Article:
The Turnbull government has avoided an all-out brawl with the states and territories over its signature power policy, securing agreement from most energy ministers to progress the proposed national energy guarantee.
But Victoria has warned that states remain "extremely nervous" about the government's plan, and South Australia accused its coal-dependent counterparts of banding together and supporting a "third-best option" for the future of Australia's electricity sector.
The national energy guarantee forces energy companies to meet mandated standards of reliability and emissions reduction. The Turnbull government says it will deliver lower power prices and a more reliable electricity supply, but critics say it thwarts growth in renewable energy, props up ageing coal-fired power plants and will fail to sufficiently drive down dangerous carbon emissions.
Environment and Energy Minister Josh Frydenberg on Friday headed off a defeat at the meeting of COAG energy ministers in Hobart by seeking their support only for conducting more extensive work on the design of the guarantee, rather than seeking backing for the plan itself.
The federal government needs the support of the six states and territories plugged into the national electricity market to implement the guarantee. NSW, Victoria and Tasmania - along with the Commonwealth - voted in favour of the Energy Security Board conducting more work on the design of the plan, including consultation. South Australia and the ACT opposed the move. Queensland is in caretaker mode and did not vote.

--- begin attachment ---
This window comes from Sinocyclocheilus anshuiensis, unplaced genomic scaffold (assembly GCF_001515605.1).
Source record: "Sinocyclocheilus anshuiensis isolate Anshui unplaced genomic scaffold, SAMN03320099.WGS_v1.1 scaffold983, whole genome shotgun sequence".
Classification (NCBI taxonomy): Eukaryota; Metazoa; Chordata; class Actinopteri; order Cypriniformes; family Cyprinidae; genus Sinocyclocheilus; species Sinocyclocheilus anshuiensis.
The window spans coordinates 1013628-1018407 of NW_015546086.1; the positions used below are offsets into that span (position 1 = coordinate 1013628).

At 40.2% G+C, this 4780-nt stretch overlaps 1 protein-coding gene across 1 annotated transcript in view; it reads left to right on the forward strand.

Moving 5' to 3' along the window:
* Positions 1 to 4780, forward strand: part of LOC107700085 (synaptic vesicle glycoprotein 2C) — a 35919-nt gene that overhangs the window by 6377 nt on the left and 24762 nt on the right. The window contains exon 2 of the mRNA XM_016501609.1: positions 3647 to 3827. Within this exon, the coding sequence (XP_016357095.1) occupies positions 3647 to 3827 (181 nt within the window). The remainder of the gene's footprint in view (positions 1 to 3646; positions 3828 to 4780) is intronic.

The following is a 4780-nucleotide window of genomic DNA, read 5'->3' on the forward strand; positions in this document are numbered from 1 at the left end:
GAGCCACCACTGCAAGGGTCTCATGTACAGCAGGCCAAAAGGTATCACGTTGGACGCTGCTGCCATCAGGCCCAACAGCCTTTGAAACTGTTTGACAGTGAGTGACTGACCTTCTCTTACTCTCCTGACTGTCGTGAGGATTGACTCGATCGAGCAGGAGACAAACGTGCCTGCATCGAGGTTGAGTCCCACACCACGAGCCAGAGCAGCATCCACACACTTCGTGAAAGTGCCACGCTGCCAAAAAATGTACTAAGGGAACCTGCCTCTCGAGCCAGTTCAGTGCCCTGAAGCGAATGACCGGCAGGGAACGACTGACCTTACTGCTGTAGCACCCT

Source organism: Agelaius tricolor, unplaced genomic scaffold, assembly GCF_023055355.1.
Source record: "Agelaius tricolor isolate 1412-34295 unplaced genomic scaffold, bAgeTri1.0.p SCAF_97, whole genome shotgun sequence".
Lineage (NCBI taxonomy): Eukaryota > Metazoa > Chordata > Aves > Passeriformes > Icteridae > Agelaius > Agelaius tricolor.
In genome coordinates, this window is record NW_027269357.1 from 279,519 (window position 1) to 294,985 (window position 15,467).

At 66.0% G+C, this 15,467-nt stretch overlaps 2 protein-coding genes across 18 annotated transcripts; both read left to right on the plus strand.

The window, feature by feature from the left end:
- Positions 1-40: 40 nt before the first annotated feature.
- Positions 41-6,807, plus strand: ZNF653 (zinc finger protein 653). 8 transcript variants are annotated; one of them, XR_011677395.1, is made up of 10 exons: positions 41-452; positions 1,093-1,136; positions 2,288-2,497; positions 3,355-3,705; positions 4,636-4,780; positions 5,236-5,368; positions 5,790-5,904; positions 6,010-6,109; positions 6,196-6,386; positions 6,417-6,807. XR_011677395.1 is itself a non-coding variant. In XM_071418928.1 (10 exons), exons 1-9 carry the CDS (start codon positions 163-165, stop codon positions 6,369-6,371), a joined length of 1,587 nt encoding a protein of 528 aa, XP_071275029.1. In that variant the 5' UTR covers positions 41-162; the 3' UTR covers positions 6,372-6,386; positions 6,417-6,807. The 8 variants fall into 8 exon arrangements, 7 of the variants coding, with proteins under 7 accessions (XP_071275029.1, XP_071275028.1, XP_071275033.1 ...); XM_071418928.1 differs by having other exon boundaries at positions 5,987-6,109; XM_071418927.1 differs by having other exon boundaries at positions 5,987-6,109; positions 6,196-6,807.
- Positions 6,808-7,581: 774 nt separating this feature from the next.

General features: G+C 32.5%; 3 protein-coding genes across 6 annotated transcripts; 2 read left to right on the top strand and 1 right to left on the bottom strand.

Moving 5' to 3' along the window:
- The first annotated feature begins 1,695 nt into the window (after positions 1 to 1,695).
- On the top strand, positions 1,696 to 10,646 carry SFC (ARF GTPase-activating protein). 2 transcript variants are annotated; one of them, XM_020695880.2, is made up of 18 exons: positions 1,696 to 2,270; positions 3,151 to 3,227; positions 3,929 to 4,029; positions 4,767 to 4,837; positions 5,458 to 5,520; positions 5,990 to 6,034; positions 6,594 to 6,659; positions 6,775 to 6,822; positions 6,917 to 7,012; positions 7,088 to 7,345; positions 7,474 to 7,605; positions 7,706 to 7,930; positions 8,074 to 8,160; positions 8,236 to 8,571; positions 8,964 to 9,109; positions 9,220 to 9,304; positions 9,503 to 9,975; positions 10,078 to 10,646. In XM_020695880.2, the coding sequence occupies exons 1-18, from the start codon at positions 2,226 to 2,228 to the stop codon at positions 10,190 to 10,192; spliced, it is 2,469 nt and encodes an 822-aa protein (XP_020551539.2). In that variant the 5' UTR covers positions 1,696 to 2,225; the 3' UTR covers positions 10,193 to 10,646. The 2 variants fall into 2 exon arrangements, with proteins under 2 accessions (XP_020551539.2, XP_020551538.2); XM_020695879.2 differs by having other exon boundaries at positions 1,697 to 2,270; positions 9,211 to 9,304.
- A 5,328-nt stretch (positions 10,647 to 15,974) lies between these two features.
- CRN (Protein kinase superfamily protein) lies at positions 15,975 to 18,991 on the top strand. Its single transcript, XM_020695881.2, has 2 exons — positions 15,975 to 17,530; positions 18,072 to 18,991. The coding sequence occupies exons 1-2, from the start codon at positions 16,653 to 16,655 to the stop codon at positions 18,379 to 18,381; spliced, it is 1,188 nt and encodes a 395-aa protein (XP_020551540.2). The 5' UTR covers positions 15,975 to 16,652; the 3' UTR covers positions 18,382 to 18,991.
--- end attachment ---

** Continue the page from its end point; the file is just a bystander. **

The energy ministers will consider the national energy guarantee in April once further work is completed.
Victorian Energy Minister Lily D'Ambrosio said later that despite voting for more work to be conducted, "no-one has signed up to the NEG - and no one is necessarily going to sign up next year."
"Everybody was extremely nervous about what the NEG could actually mean," Ms D'Ambrosio said, adding "we're not going to sign up to anything that compromises or undermines our nation-leading reforms".
South Australia moved amendments for work to be conducted on a clean energy target and emissions intensity scheme, to prove whether the national energy guarantee was indeed the best policy. However only the ACT supported the move.
Prime Minister Malcolm Turnbull said South Australia "tried to stand in the way" of the guarantee but was outvoted.
"I want to congratulate Josh [Frydenberg] and congratulate the energy ministers. They've resisted the temptation to play politics with this ... This is a plan that is built on engineering and economics," he said.
South Australian Energy Minister Tom Koutsantonis said the meeting was disappointing and "the coal-dependent states are sticking together".
"Coal is not the future of this country ... It seems that this Commonwealth government is addicted to clinging to the past," he said.
Mr Koutsantonis said South Australia and the ACT will conduct their own modelling on an emissions trading scheme and clean energy target, and compare it to the Turnbull government's guarantee.
"Quite frankly, what I think it will find is the [federal government policy] comes third ... because it has a reliability requirement that keeps in old, clunky, expensive coal-fired generation at the expense of new, cleaner cheaper renewable technology," he said.
"Why are we choosing the third best option?"
ACT Energy Minister Shane Rattenbury said every jurisdiction had questions about the plan and "there was no love in the room for the [national energy guarantee]".
NSW Energy Minister Don Harwin said exploring options ruled out by the federal government would "just slow things down". However he said the reliability and emissions components of the guarantee needed to be "fleshed out quite a bit".